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En Marche Triumphant: France’s Centre Revolution


The resounding victory of En Marche in the French parliamentary elections will enable President Emmanuel Macron to pursue his political vision. Unpopular elements of that agenda, however, may undermine his support base before long.

On 18 June, as Emmanuel Macron attended commemoration ceremonies for Charles de Gaulle’s resistance call of 1940, the new president’s En Marche movement won a decisive parliamentary majority in the second round of the legislative elections, consolidating his personal victory in May.

This is an extraordinary outcome for a political movement founded on the internet just a year ago. En Marche commenced its election campaign with no parliamentary seats, requiring approximately 300 seats to govern with a stable majority. Now it finds its candidate installed in the Elysée Palace, with approximately 63 per cent of the delegates to the 577-seat National Assembly.

As the presidential elections in May illustrated, French politics is in flux on a scale unknown since the promulgation of the Fifth Republic in 1958. The collapses of the centre-right Republicans, under François Fillon, and the centre-left Socialist Party, led by Jean-Christophe Cambadelis, have seen the emergence of a new political centre under Macron. To a lesser extent, the far-left and far-right have been the beneficiaries of the chaos engulfing mainstream French political parties.

The danger for Macron was that he could find himself as a president lacking a workable majority in the National Assembly. However, Macron maintained a lead in the polls before the 11-18 June legislative elections that suggested a landslide victory for En Marche.

It was equally important for Marine Le Pen’s Front National (FN) to exploit the 33 per cent result it had obtained in the second presidential poll. However, the FN faced a far tougher task in multiple-candidate constituencies than it did in the two-horse presidential race. After Le Pen’s temporary withdrawal from the FN, this left the party with just one sitting member in the National Assembly.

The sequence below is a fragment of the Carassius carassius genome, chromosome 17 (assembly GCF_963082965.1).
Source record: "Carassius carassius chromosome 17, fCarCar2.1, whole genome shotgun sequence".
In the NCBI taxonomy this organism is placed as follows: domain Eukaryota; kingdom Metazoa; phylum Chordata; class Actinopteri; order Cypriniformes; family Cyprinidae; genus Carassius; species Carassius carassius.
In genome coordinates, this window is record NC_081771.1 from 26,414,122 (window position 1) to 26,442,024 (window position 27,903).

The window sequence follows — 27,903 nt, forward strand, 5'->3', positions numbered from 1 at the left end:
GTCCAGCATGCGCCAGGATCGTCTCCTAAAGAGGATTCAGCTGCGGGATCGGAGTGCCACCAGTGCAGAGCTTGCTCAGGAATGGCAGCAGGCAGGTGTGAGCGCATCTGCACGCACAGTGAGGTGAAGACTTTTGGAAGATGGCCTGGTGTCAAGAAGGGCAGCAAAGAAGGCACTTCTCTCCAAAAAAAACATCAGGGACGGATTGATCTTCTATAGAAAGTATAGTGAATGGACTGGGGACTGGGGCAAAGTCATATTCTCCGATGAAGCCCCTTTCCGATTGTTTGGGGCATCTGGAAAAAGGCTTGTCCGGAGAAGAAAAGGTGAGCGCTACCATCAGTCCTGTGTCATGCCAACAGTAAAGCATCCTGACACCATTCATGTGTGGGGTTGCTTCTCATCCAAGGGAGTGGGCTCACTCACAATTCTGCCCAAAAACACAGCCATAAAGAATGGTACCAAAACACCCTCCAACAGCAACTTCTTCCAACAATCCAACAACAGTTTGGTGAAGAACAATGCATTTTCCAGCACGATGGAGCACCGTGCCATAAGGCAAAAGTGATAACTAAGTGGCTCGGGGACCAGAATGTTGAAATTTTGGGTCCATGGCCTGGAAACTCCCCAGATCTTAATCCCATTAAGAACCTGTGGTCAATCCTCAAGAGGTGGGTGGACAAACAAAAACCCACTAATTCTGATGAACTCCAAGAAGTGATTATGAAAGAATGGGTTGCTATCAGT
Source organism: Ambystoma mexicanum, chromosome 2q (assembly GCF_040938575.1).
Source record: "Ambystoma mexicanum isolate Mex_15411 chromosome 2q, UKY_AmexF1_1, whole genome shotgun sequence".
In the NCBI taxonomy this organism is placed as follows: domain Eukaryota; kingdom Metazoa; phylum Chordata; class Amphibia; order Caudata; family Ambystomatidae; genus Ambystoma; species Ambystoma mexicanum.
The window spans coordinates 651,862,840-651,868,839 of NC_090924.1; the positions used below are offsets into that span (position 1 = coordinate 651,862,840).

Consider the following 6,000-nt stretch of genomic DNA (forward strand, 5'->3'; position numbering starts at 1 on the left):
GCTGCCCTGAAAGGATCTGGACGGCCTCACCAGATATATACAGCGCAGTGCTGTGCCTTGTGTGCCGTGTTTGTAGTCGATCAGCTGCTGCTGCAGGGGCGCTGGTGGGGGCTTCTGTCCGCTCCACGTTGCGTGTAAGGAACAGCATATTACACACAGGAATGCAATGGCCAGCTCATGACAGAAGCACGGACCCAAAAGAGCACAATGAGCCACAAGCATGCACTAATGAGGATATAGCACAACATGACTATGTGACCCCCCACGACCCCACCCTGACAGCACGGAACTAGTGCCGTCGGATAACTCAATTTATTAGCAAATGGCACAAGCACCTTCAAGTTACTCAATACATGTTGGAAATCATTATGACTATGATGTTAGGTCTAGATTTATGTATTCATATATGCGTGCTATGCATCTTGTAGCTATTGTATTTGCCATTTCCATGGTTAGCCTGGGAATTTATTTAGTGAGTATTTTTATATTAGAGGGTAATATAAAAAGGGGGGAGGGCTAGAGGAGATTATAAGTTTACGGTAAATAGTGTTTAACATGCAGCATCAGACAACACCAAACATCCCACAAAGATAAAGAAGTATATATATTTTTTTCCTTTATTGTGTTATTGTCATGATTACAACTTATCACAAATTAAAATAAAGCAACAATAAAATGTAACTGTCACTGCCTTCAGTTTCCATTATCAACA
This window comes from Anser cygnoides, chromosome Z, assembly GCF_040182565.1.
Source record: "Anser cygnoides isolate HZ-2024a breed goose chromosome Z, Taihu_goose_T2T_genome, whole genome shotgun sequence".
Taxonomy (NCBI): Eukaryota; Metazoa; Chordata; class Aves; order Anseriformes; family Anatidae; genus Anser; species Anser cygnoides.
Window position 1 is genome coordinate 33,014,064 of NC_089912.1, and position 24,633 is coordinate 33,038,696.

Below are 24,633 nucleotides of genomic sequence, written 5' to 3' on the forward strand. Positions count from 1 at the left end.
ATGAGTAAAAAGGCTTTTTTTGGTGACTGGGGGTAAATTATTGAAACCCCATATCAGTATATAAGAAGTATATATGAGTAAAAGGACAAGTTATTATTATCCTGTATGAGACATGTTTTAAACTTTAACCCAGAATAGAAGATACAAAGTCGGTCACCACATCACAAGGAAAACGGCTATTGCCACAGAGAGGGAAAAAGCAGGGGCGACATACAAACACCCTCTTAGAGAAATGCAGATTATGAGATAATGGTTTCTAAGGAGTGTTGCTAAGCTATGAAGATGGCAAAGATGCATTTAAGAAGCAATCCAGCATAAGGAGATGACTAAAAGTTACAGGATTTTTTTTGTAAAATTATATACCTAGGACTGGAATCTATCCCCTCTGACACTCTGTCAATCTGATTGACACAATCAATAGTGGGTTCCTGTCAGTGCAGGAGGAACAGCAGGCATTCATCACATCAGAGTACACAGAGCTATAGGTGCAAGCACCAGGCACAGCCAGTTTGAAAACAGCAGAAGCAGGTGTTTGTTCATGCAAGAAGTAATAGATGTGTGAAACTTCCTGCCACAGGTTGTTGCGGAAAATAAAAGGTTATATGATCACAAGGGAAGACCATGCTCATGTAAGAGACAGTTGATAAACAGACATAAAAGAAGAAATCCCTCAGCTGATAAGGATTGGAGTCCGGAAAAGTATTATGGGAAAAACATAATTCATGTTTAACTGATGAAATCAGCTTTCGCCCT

Following the presidential run-off in May, Le Pen and her officials spoke confidently of the FN obtaining up to 50 seats, given the party’s strong showing in the industrial north of France, as well as migration trouble spots, such as Calais.

However, although both the FN and mainstream parties have performed slightly better in the parliamentary elections than expected, the landscape for all of them is grim. With 97 per cent of the vote counted as of 19 June, the projected results see Macron’s En Marche with 361 seats, while the conservative Republicans will have 126 seats. The Socialists (PS) have seen their parliamentary representation shrink to 46 seats, a record low for the party in the post-war era. Cambadelis has announced his resignation in the wake of the PS’s poor result. Ninety seats remain undecided.

On the fringes, Jean-Luc Mélenchon’s communist-backed Insoumise did not outpoll the PS but still won 26 seats, while the FN, with just eight seats, failed to achieve parliamentary party status, which requires 15 seats. Marine Le Pen was quick to challenge the legitimacy of En Marche’s victory, pointing to the record high abstention rate of 56.6 per cent.

Despite voters’ abandonment of the PS and Republicans, the communists and the FN have performed poorly. Mélenchon received a significant proportion of the youth vote in the first round of the presidential election in April, but this has not translated into either a strong youth turnout or sufficient delegates to unseat the PS as the dominant party of the left.